The focus of the Left Party’s campaign in the September federal election is to stress its reliability for the German ruling class and the indispensable role it can play in implementing the next round of social attacks. In recent days, leading members of the party have inundated the Social Democratic Party with offers to participate in a future federal government led by the SPD’s lead candidate, Peer Steinbrück.
Left Party chairperson Katja Kipping told the Abendzeitung in Munich: “The SPD must decide whether they want a change of policy or end up ensuring that Angela Merkel remains Chancellor.” Kipping and her co-chair, Bernd Riexinger, had “signalled from the beginning: We are interested in talks about a left-wing government.”
Kipping then named a handful of vague minimal demands, such as the introduction of a minimum wage, on which the Left Party wants to negotiate before entering a government. She stressed: “These are not utopias. We have not said we demand the abolition of capitalism.”
The lead candidate of the Left Party, Gregor Gysi, was even more explicit. He told the Bild am Sonntag there is “a large overlapping” between the SPD and Left Party. “The SPD can best implement its election program with us”, he said. “Without us, the SPD will never fill the post of Chancellor,” he told the paper. “Talks [on a joint government] will not fail because of us.”
For anyone familiar with German politics during the last 15 years, the message is clear: the Left Party is offering the SPD and the Greens a blank check to support their right-wing policies.
The SPD and the Greens have played the main role in attacking social benefits and worker's rights, while strengthening the state apparatus and intensifying German participation in war since the assumption to power of the SPD-Green coalition led by Gerhard Schröder (SPD) and Joschka Fischer (the Greens) 15 years ago.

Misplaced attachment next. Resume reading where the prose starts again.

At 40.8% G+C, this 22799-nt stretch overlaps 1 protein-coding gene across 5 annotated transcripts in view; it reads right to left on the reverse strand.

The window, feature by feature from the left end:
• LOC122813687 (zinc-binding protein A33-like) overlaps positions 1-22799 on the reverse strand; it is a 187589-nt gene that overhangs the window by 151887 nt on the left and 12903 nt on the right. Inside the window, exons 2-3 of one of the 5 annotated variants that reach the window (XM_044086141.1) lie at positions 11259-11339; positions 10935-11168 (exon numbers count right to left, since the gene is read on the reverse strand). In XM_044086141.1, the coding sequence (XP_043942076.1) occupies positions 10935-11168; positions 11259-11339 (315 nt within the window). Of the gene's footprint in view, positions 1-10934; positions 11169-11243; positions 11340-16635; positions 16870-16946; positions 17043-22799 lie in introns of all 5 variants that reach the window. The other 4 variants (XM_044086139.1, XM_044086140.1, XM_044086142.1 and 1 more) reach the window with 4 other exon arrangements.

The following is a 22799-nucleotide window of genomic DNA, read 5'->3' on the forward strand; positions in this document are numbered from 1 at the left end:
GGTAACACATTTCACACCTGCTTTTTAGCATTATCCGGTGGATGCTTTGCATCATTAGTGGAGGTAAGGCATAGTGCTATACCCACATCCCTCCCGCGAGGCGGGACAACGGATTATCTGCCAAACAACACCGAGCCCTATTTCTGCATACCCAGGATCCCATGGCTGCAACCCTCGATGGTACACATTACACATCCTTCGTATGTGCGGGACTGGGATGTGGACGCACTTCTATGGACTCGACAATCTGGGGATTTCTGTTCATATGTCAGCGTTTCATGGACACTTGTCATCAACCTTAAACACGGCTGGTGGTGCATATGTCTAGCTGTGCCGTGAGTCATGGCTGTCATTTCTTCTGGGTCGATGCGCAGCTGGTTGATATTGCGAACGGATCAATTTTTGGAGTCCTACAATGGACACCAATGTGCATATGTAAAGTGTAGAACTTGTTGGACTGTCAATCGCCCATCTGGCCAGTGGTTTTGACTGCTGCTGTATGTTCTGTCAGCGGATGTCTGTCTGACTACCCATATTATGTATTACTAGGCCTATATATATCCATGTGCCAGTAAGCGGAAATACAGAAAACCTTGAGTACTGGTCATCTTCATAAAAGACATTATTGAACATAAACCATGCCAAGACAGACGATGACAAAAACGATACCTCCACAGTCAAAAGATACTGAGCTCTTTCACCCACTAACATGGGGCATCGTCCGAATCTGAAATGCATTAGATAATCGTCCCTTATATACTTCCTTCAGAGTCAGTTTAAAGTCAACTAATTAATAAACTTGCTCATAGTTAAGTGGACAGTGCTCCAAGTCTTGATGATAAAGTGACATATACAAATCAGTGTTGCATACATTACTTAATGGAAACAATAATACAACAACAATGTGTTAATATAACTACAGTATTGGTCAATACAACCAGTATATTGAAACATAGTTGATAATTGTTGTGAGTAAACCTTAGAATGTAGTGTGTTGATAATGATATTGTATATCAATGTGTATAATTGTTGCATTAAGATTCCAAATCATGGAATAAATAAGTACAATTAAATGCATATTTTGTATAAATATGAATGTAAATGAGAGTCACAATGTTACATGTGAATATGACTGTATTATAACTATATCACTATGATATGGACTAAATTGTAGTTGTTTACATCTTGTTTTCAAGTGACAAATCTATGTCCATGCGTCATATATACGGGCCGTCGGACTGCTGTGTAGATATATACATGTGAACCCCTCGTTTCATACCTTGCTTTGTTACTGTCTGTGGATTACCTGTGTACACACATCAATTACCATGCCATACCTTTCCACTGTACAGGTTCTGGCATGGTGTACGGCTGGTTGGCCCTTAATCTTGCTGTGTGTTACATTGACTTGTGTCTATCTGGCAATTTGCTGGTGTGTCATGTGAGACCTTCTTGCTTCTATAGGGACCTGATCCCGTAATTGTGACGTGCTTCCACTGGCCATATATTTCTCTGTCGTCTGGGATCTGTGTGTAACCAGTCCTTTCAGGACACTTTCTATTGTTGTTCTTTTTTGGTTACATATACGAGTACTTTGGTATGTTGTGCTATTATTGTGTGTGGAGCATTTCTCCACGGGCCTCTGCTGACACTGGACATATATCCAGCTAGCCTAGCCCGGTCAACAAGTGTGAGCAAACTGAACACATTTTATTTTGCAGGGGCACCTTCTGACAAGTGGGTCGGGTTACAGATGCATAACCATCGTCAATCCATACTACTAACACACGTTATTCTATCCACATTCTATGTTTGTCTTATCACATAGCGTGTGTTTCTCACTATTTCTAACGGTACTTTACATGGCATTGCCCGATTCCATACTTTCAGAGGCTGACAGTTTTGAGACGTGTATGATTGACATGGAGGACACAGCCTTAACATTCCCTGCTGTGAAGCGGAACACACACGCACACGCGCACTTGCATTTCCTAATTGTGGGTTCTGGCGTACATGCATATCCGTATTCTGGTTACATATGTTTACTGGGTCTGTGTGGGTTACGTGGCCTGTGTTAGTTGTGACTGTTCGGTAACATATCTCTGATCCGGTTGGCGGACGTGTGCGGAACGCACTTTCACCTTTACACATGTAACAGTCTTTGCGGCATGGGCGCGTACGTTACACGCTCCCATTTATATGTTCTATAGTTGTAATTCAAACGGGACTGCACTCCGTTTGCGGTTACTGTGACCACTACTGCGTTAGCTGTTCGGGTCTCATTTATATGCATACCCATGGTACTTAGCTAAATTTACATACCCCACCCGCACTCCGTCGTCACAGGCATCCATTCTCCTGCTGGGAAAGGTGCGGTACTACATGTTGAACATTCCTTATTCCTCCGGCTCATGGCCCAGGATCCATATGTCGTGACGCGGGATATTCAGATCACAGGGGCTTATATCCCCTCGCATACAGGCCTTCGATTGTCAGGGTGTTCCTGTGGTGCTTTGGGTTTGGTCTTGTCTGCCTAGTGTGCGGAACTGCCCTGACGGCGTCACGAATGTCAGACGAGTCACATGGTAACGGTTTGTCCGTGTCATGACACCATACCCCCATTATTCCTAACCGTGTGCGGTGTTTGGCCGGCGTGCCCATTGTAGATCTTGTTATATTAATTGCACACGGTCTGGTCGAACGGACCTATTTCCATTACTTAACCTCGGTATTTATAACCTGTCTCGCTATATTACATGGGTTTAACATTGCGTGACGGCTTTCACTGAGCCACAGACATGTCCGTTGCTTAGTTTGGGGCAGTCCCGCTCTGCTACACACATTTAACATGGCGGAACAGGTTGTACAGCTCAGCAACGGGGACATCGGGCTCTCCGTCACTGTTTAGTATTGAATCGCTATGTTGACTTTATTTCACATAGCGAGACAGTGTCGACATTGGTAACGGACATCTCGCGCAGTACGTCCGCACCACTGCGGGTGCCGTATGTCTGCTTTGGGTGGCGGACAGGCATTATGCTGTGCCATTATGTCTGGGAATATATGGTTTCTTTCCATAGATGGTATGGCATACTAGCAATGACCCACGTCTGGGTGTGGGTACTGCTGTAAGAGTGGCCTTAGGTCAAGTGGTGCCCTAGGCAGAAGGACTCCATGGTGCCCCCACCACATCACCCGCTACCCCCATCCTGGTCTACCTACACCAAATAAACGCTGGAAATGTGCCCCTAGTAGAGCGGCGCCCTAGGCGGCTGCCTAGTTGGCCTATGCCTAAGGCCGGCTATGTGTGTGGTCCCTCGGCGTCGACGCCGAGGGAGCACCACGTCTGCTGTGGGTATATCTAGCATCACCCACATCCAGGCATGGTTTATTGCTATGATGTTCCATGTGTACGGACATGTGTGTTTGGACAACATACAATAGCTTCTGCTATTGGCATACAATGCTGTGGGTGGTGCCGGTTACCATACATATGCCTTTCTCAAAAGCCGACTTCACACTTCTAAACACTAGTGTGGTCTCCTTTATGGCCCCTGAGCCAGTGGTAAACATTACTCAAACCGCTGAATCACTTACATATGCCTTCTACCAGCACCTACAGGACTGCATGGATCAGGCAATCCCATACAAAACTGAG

As finance minister in the first Merkel government (2005-2009) the SPD’s lead candidate, Peer Steinbrück, was responsible for handing over hundreds of billions of euros to ailing banks—money which is now being recouped through drastic social cuts.
Over the last four years, the Merkel government has profited from the huge low-wage sector and declining social benefits created by SPD-Green policy. At the same time, she ruthlessly transferred the burden of the euro crisis to the populations of Greece, Spain, Portugal and other southern and eastern European countries—with the full support of the SPD and the Greens.
It is an open secret that, due to the on-going financial and economic crisis, another round of social attacks is on the agenda after the election - irrespective of whether Merkel, Steinbrück or someone else heads the government. It is to this end that the Left Party offers the ruling class its support.